James: We think of technology in terms of our institution’s mission, which is to provide the building blocks of financial freedom. We define those building blocks as building money, building homes, building businesses and building community. Our whole business plan is organized around those four building blocks and delivering products and services to the communities we serve in a digital-first way. Digital transformation is critical, but we have to continue to touch people in the community. We also need to be efficient so we can scale and drive solutions to the community so that we can continue to pursue and expand on our mission.
What happens to communities most at risk, as well as the banking industry ecosystem, should we continue to see a downward trend of MDIs and CDFIs?
Elam: Look at the data if you want to understand what would happen. In 2022, only 20% of Black-owned firms applying for loans, lines of credit and cash advances were fully approved, compared to 58% for white-owned firms. In 2021, 8% of Black households and 8.4% of Hispanic households were unbanked, compared with 1.7% of white households (among households with income between $30,000 and $50,000). These are the communities that minority banks are serving, so if we're not in those communities and serving them, who's going to do it?
Many of our panelists sit on industry boards, regulatory committees, trade-group boards and the like. Regarding the mission and needs of the MDI and CDFI industry, what are you saying to your fellow industry leaders?
Naudon: One critical message is that we don’t address just ethnic or racial economic exclusion. We’re looking at exclusion more broadly, which also includes the immigrant community and low- and middle-income communities. There’s a big need for access to capital in these communities, and there are no incentives for the large institutions to provide that.
As for regulatory bodies, I sit on the Consumer Financial Protection Bureau advisory board. One of my key messages there has been that regulators need to better understand the underwriting processes for the non-qualified mortgage market. The issues facing our financial institutions are different than those facing bigger banks, and we have to educate regulators in how and why we often need to take a different approach to things like underwriting mortgages.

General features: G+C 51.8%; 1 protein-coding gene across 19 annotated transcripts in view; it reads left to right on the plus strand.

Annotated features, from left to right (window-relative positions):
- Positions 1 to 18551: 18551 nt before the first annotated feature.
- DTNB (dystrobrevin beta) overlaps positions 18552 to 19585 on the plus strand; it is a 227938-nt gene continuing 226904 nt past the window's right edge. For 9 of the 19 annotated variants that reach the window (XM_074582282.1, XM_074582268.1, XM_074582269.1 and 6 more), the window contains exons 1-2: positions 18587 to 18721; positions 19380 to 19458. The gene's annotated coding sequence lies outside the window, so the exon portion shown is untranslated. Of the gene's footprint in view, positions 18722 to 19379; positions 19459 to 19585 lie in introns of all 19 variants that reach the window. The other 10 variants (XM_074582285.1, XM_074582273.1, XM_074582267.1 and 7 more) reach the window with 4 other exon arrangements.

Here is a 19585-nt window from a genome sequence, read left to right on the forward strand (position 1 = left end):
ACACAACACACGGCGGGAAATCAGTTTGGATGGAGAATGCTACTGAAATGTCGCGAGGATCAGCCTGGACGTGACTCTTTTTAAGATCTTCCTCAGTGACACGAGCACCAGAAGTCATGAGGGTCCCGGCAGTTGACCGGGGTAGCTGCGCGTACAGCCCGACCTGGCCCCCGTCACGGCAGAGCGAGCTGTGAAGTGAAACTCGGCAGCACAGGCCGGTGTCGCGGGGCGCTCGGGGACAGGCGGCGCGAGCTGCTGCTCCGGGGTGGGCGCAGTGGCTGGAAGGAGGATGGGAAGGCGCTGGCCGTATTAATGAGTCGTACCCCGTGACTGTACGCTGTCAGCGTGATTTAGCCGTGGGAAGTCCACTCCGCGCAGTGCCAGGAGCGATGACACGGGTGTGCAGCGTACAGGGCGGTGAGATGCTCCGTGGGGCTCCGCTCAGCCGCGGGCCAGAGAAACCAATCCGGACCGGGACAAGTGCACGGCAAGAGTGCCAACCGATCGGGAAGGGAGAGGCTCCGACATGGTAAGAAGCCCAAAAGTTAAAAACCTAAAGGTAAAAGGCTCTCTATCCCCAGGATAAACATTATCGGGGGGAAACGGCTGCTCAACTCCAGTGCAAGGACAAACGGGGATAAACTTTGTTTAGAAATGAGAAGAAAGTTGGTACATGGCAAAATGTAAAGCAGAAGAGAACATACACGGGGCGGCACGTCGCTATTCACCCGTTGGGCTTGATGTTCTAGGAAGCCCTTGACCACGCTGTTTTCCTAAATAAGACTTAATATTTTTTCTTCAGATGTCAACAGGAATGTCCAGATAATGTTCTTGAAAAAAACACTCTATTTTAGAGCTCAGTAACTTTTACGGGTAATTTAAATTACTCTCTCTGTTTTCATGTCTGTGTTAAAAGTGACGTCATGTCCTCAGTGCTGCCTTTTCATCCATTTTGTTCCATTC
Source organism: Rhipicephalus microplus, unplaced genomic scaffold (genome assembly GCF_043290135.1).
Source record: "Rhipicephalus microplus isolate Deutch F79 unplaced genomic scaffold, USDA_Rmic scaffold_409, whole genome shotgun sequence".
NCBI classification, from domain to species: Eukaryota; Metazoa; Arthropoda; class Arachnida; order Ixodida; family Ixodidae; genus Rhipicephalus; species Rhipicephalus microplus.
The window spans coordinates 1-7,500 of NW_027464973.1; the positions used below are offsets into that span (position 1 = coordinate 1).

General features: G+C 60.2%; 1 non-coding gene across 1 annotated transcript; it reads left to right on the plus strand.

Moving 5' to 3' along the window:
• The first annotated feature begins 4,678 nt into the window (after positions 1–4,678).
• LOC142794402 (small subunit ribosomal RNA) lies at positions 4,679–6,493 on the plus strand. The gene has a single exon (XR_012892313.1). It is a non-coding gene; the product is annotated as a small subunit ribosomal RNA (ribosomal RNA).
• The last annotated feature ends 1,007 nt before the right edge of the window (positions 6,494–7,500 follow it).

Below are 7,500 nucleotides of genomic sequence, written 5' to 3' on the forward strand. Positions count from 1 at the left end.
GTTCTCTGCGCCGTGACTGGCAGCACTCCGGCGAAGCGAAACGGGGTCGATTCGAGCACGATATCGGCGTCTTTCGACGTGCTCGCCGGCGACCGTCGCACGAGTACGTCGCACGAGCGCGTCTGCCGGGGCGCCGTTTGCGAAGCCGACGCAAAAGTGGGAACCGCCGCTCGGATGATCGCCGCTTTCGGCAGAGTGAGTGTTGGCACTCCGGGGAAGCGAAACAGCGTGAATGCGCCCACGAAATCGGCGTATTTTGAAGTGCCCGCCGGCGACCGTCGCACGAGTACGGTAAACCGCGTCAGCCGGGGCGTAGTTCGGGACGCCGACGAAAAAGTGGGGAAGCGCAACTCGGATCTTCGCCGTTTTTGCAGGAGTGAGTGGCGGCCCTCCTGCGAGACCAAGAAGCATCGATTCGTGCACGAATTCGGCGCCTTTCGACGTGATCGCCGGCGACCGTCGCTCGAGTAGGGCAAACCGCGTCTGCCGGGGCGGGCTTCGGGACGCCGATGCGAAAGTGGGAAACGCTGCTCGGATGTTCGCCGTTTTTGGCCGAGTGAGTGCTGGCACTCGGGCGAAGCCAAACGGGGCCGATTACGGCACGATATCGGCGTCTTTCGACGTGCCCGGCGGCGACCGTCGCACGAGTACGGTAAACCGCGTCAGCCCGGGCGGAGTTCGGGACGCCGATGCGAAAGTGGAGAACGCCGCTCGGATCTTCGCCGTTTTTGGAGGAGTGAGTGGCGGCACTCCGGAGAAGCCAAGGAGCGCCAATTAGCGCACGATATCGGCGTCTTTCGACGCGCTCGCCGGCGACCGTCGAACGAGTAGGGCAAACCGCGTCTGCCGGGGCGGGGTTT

James: It’s really important for corporations and large banks to understand that we all benefit when MDIs and CDFIs get the investments they need. Closing the wealth gap isn’t just about feeling good. It's about the $26 trillion in additional GDP that the U.S. lost out on between 1990 and 2019 as a result of labor market gaps between racial and ethnic groups.
Right now, our banks need long-term low-cost deposits. We need liquidity so that we can leverage that equity capital that we’ve been able to attract over the last few years. To leverage up this new capital, we need corporate partners to help so that we can lend that money back into our communities. Then we can show them the impacts of making those loans and increasing home ownership and improving small business ownership and providing more access to capital.
How Fiserv supports mission-driven financial institutions
MDI Engagement: In Q4 2022, Fiserv leadership recognized the importance of strengthening partnerships with our MDI clients. In Q1 2023, we began engaging MDI leadership, seeking insights on their objectives for digital modernization, service and support, and community engagements focused on closing the wealth gap.
We learned MDIs want to improve their digital offerings and deploy capabilities that strengthen their competitive position; however, a lack of critical IT and project management resources is often a challenge for MDIs seeking to operationalize a digital strategy. We also learned MDIs are very interested in partnering with us on community engagements.
Fiserv MDI Advisory Council: Launched in September 2023, the council is a platform for expanding on earlier learnings, sharing direct feedback, exploring industry developments, exchanging ideas, providing input on technology strategies and development, and collaborating on our overall support of mission-driven financial institutions.
Digital Modernization: As of Q4 2023, we’re developing a framework for collaborating with and supporting our MDI clients’ digital transformations. The objective is to simplify how Fiserv engages with MDIs as they shape their digital strategies. We look forward to continuing our work with council members and ensuring our MDI clients grow and thrive.
Summing it all up, what is your call to action for the banking industry?
Naudon: Big banks, corporations and fintechs really have to help us maximize the impact that we can have. We can't do it without investments and partnerships.
Smalls: Our world has become so transactional, but for MDIs to exist, we have to form long-lasting relationships. We need to focus on transformation over transaction. Let’s make permanent the kind of collaboration that happened in the wake of the pandemic and George Floyd. Let’s institutionalize that coming together and keep it going.
James: As Evelyn said, let's not have this be a moment – let's have it become a movement. And as we’ve all been saying, we still need new capital, both in terms of equity and deposits. We need to improve our capacity as institutions, including finding the talent to implement the technology solutions and deliver more products and services. Finally, we need communication. We need more opportunities to tell our story. We need to make sure that people know our impacts and know what happens when you have a strong MDI or CDFI in the community.